Tag Archives: stuff

Writing dialog

Here’s an overheard conversation between brothers, 4 and 5, in bed in the dark. I wish I could write dialog like this.

J: Remember when we were driving back from Papa and Grandma’s after opening presents?
C: Yeah
J: You fell asleep and I saw Santa. He was going back to Papa and Grandma’s house. But they don’t have a chimney! And no one can unlock the chimney, not even Santa.
C: But God can unlock the chimney, cause he’s special.
C: I wish it was gonna be day in 3 minutes.
J: Me, too.
C: I wish it was always daytime.
J: When we go to heaven, it will always be daytime.
C: And we can’t even bring our house up to heaven. Not even our furniture.
J: And not even our guns. There won’t be anyone to fight in heaven.
C: Yeah…but we can hit Daddy.
J: I can jump off the roof of our house.

Do The Math

The Value Proposition: Movie vs Book.Let’s be honest. When it comes down to it, most decisions are about the bang for the buck. Most people don’t think twice about throwing down admission price for the latest blockbuster movie of their flavor of choice. In my area, that’s $10 a head for prime time. Of course, the movie experience isn’t complete without some kind of concessions, soda, popcorn, candy, hot dog, whatever, at loan-shark prices. Now you’re up to around $20 for 2 hours of entertainment, or $10 per hour.Now let’s take a novel. The Passage has been hot this year.It’s $16 in hardcover at Amazon.com right now, running at 784 pages. Let’s say you read a page a minute (which is pretty fast). That’s 13 hours of entertainment, or $1.23 per hour. A movie costs eight times more per hour. Eight times. You can get The Passage in paperback or Kindle at $10, running you $0.77 per hour. A movie costs thirteen times more per hour. Are you getting this?
You can have 2 hours of movie and only get half of Deathly Hallows for $10 plus rapaciously-priced popcorn in a chair next to a stranger who hogs the arm rest, or have 13 hours of book and get all of Deathly Hallows for $7 plus any food your heart desires at sane prices in the most comfortable chair in your home.Here’s the funny thing, the psychology of it. At the movies, you step up to the window and the girl says, “Ten dollars,” and you don’t blink. At the bookstore, you pick up a book, you see the $16 price tag, and you think, “Really? Sixteen dollars?” and you put it back down.Does anybody else think that’s weird?

Muffin Man Research

Took a little road trip this weekend to check out county courthouses, jails and sheriff departments for my work in progress, Muffin Man. We spent Friday night in San Antonio. On Saturday we hit five small county seats:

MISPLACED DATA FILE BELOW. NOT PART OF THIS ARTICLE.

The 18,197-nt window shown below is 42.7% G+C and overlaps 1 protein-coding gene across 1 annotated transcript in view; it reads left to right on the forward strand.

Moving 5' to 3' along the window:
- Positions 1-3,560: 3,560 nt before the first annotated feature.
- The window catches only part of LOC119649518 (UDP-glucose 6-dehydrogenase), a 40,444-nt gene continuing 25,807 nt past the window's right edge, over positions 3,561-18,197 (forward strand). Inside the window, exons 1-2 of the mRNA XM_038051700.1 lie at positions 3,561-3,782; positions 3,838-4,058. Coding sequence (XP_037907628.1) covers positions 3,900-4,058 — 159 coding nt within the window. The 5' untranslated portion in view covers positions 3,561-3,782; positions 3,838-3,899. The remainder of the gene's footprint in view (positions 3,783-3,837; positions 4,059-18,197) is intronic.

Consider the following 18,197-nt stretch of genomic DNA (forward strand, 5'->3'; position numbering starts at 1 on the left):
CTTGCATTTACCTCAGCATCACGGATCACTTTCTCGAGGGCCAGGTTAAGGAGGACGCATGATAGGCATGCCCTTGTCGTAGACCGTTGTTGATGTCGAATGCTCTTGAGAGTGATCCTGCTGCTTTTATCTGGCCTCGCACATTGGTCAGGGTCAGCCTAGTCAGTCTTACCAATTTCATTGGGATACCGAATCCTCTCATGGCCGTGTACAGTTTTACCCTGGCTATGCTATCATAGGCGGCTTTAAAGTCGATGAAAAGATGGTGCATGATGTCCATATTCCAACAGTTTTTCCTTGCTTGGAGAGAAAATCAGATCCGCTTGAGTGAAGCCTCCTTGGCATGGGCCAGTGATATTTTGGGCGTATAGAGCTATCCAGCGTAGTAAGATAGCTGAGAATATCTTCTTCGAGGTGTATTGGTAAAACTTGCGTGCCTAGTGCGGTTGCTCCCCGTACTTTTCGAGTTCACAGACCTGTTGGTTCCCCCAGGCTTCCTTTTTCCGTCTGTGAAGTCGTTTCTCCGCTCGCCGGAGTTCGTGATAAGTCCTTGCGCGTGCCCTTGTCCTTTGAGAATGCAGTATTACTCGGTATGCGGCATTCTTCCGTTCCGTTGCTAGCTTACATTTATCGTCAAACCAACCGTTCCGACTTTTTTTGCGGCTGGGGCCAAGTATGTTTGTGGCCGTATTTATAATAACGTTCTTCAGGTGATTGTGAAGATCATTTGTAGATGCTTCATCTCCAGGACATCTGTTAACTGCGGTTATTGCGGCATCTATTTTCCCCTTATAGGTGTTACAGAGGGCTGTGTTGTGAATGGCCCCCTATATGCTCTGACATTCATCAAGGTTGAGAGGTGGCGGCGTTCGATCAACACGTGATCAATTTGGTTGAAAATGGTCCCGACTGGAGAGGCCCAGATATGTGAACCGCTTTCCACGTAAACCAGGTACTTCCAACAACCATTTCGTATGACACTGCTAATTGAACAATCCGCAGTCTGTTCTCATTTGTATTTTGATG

• Hondo, Medina County
  • Uvalde, Uvalde County
  • Leakey, Real County
  • Bandera, Bandera County
  • Kerrville, Kerr County

We had lunch in Utopia due to my conversation last month with Karen Valby, author of Welcome to Utopia. We capped the day off in Fredericksburg at the Lincoln Street Wine Market for wine, cheese, fruit, a cigar and live music. Highly recommended.Then a late night drive home to sleep in our own bed. Over 300 miles in 15 hours on Friday, with stops to take photos and such. Over 400 miles in 30 hours for the whole trip. Check out the map to see where we went.

View Muffin Man Road Trip Oct 2010 in a larger map

Literary Lone Stars

Occasionally I emerge from my bunker and venture forth into the metropolis to engage other citizens on matters of great import. This evening I attended the Writer’s League of Texas event called Literary Lone Stars, primarily to hear Joe R. Lansdale, whom I recently began reading. In the course of the evening, I heard three other authors, Doug Dorst, John Phillip Santos, and Karen Valby, read and talk about their work.Valby started off and got my attention with Welcome to Utopia, a book about a small Texas town relatively isolated form popular culture. I was seeing all kinds of parallels and contrasts with Welcome to Fred, although Utopia, small though it may be, is much larger than Fred. Then Dorst read some selections from Surf Guru about reptiles that were hilarious and riveting. I’m aching to get to his book, but it goes in the To Be Read shelf along with dozens of other worthy candidates for next book to pick up. Johh Phillip Santos read a selection that opened with a sentence that nailed me to the wall: “The mind and the heart leave no fossils.” Wow.Lansdale completed the evening with some readings and extemporaneous stories of his childhood in East Texas, a resonant chord for a Fred, Texas ex-patriot. Reviews of his books I’ve read this year to follow in the coming months. Mucho Mojo.The takeaway for me was the sheer joy of being able to hang with writers, not just the presenters, but other writers at all stages of development, and just soak up the vibe, something I didn’t have access to in Honolulu, paradise thought it may be. I dropped $100+ in retail-price books simply because I wanted to support what these people are doing. I also got autographs on them. Maybe they’ll be worth something one day after I read them. Heh.Programs like this give me a reason to excavate my gnome-like frame from the bowels of my solitary unibomber isolation and inflict myself upon the greater population. Joy abounds. Woohoo.

Back in Action

I completed the 3,000+ pages of screenplay reading last weekend and am back to reading actual books. I’m in the final pages of three books. We’ll see which one crosses the finish line first. Also working on the novel projects, Endless Vacation and Muffin Man. And doing a lot of remodeling. And the day job. My, where does all the time go?